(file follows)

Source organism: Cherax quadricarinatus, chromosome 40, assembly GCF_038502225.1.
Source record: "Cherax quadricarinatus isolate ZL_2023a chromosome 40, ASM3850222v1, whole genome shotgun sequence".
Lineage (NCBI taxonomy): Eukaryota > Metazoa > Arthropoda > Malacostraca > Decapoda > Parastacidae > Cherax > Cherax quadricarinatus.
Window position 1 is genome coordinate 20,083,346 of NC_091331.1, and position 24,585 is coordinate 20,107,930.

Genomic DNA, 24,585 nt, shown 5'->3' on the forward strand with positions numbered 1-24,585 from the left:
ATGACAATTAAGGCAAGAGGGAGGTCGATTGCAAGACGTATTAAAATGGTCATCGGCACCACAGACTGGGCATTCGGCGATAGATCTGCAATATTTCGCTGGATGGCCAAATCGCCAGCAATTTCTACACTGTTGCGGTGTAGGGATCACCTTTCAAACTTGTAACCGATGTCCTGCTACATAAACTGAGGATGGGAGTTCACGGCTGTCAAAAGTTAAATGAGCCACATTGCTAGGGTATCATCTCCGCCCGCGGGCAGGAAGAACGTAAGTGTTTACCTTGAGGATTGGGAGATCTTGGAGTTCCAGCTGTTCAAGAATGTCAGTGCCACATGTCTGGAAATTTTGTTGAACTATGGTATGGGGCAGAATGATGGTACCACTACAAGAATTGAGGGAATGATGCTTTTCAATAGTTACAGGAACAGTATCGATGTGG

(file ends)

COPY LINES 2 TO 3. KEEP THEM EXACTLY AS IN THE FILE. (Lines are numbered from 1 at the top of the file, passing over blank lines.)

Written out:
Source record: "Cherax quadricarinatus isolate ZL_2023a chromosome 40, ASM3850222v1, whole genome shotgun sequence".
Lineage (NCBI taxonomy): Eukaryota > Metazoa > Arthropoda > Malacostraca > Decapoda > Parastacidae > Cherax > Cherax quadricarinatus.